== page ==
Even if we could mandate using the app, it's not clear whether we can enforce it. Manual checks may be challenging, says Matt Coyne, co-founder of Twigged: "I would feel sorry for whoever has to be the person to ask to check someone's phone/app / Bluetooth if they're suspected of it not being on 😬." To avoid such awkward situations, passive Wi-Fi and Bluetooth scanning may offer an automated solution.
With business events considered private spaces where participants need to accept an event's policies to participate, legal issues could be surmountable. "Attending an event is always a choice. If this is one of the conditions, I see no problem with it as a short-term solution to getting people back in spaces together," said Jason Greenman, CEO of Akommo.
Should We Enforce Event App Adoption?
Just because we can doesn't mean we should. We must carefully consider GDPR and other data protection regulations before making this a condition to attendee participation. Even if enforcing event app usage was possible, the preference is always for acceptance over enforcement. “How you explain and communicate this requirement, and the reasons for it, before registration takes place and in the run-up to the event would be key to its acceptance and adoption by the attendees. Enforcing would be difficult, so acceptance is the better route." says Rob Harrison, director of Congrex Americas.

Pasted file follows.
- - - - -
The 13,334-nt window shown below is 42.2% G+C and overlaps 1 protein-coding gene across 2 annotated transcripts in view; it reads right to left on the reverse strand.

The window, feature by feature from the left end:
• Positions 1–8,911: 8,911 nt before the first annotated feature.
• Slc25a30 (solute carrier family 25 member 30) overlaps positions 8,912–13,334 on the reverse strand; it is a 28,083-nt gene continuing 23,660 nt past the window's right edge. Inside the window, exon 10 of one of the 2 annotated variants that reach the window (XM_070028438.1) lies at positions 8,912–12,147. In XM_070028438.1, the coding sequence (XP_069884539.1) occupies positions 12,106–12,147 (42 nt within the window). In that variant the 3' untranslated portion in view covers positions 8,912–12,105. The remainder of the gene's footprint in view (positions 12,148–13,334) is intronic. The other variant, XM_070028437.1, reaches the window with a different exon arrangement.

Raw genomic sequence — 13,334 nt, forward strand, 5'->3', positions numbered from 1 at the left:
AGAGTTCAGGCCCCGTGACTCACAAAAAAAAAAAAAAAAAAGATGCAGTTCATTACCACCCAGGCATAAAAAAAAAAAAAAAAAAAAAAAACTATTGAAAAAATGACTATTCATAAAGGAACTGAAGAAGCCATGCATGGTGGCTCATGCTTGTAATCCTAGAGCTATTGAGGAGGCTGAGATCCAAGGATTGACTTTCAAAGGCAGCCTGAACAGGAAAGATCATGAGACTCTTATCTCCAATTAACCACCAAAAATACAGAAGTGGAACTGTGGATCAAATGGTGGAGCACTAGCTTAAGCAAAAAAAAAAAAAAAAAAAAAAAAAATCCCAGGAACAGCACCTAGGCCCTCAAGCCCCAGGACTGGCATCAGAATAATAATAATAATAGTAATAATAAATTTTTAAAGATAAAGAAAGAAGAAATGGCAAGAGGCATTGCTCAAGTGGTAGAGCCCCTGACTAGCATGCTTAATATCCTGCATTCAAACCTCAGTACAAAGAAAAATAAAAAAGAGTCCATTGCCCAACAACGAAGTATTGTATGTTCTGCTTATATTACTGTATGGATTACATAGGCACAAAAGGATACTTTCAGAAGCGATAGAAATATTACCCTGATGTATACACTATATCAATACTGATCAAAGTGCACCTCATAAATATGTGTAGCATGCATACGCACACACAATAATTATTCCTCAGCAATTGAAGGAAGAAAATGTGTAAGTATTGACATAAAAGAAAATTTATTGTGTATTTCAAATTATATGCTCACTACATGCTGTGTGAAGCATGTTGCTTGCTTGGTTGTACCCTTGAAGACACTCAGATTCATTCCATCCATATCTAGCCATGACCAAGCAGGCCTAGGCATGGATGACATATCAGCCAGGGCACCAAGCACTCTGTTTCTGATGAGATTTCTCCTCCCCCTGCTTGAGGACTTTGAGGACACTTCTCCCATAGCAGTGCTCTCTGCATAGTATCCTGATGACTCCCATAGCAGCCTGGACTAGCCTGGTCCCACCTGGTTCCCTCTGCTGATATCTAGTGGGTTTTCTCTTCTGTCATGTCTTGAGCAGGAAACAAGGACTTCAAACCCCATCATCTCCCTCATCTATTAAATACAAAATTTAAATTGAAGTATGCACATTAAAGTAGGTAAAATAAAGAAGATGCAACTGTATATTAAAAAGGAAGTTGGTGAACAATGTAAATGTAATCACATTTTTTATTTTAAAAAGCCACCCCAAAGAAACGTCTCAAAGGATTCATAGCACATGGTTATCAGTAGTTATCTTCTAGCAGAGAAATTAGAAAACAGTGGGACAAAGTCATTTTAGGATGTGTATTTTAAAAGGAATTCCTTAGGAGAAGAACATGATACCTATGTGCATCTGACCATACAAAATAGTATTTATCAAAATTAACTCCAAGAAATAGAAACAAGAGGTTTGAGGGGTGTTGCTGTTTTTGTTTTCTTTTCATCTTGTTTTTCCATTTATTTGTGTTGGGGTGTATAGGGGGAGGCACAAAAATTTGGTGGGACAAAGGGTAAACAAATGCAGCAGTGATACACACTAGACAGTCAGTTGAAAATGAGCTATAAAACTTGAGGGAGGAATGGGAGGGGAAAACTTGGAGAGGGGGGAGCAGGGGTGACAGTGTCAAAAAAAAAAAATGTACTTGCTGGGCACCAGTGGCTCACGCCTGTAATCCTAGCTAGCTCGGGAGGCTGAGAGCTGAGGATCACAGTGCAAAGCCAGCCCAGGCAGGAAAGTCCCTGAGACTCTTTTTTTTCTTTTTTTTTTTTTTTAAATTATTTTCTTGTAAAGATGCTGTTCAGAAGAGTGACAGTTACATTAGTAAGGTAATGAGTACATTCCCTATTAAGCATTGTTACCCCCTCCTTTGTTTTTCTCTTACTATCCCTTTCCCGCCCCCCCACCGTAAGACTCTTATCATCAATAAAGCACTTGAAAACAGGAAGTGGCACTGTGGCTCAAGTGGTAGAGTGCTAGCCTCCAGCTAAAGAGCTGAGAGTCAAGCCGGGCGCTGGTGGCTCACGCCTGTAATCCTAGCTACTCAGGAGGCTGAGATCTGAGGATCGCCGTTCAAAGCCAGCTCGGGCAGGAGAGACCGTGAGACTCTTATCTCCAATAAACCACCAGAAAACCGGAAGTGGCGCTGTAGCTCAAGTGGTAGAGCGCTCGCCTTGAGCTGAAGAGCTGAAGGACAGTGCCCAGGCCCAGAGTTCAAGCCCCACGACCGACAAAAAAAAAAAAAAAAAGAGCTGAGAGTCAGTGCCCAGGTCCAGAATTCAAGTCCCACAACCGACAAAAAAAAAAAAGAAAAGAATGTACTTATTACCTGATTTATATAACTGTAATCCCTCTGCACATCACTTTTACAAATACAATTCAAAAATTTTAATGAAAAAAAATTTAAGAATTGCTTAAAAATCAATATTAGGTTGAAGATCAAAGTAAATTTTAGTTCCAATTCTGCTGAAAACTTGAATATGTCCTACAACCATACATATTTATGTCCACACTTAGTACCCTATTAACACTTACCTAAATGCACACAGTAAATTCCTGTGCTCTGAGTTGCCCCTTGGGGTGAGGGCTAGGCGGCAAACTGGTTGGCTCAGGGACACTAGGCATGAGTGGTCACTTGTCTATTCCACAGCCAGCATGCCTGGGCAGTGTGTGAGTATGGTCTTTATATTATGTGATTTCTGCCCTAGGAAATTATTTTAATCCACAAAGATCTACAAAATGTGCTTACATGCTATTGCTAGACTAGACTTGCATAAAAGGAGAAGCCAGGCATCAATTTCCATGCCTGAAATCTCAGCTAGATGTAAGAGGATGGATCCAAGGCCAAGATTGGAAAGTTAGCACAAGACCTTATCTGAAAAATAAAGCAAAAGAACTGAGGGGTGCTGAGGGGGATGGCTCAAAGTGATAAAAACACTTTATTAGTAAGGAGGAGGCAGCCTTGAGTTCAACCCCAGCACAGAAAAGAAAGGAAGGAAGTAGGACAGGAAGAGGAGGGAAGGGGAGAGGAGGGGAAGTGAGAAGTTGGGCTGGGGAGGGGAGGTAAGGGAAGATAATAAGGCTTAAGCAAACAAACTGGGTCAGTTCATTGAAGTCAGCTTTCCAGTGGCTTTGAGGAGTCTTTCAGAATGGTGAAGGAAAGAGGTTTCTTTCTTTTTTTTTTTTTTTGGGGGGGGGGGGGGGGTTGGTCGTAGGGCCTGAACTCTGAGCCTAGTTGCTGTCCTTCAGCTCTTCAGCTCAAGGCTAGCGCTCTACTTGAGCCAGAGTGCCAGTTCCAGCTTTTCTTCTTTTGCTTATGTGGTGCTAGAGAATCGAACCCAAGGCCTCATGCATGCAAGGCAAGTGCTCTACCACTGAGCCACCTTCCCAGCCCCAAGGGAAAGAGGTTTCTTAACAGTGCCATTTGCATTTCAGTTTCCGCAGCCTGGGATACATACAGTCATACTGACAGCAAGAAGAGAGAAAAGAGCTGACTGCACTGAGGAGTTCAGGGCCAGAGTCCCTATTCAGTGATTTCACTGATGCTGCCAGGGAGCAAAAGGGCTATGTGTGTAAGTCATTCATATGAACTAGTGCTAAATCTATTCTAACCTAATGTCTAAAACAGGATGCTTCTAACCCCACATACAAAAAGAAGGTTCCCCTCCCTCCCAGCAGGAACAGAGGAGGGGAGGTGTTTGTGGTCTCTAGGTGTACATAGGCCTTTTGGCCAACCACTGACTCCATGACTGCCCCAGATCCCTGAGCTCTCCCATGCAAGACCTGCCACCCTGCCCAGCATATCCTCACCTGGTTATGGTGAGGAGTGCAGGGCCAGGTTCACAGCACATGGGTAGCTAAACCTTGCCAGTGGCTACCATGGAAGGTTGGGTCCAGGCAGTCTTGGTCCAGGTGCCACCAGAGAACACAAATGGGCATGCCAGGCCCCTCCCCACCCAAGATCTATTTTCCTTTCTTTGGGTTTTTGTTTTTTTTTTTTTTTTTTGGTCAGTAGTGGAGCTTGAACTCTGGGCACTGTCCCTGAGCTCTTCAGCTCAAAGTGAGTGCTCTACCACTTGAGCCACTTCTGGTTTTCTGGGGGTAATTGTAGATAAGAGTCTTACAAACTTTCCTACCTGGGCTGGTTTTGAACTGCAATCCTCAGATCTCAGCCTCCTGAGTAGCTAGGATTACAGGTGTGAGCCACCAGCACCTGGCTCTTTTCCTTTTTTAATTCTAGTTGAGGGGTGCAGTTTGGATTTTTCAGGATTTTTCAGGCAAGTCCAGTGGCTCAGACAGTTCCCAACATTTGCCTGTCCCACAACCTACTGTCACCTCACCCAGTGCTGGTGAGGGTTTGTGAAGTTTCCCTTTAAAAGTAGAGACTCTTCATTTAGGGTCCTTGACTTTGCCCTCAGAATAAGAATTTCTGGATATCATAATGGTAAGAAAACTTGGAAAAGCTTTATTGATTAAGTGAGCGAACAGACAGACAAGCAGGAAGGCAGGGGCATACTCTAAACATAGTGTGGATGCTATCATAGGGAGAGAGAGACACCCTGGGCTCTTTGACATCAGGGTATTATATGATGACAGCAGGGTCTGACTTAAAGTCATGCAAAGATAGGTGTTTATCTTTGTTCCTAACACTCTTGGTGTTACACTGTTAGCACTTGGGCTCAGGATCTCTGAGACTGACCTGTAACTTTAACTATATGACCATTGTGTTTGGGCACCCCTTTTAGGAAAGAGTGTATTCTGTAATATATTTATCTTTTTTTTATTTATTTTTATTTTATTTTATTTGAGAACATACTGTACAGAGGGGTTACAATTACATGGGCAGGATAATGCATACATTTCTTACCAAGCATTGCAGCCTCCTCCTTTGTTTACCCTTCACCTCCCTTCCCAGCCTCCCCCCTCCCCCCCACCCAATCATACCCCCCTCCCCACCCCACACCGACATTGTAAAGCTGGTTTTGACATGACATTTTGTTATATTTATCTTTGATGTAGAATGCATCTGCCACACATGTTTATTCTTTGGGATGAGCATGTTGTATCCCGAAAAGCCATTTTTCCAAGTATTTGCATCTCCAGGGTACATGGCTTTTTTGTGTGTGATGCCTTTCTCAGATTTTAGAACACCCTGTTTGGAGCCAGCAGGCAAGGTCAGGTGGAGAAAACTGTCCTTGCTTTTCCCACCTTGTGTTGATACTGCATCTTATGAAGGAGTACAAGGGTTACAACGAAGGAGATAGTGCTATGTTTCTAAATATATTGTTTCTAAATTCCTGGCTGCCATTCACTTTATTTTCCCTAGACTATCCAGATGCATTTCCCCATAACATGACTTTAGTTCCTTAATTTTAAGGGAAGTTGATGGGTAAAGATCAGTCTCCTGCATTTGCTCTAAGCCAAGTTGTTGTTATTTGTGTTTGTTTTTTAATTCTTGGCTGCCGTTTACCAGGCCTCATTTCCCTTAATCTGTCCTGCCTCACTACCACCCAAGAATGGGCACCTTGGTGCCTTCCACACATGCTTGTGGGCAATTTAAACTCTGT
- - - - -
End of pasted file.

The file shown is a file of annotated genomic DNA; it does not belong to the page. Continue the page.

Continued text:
Wearables, RFID badges or bracelets, are an alternative for those not willing or able to use the event app, proposed Meetings and Events Consultant Marcia Ives. While wearable technology could indeed simplify the process and help safeguard against possible data privacy breaches, it would certainly limit the scope, particularly with regards to any type of booking feature or communication from attendees to the organizers that an app would handle much better.
With event app providers reluctant to add health and safety features to their systems, we won't be seeing integrated contact tracing or social distancing tracking. Forced adoption is unlikely; however, event apps can uniquely help us deal with some of the foreseeable health and safety restrictions of in-person events. Ultimately, if they are an essential component of the event experience, the vast majority of attendees will use them to manage their on-site experiences safely.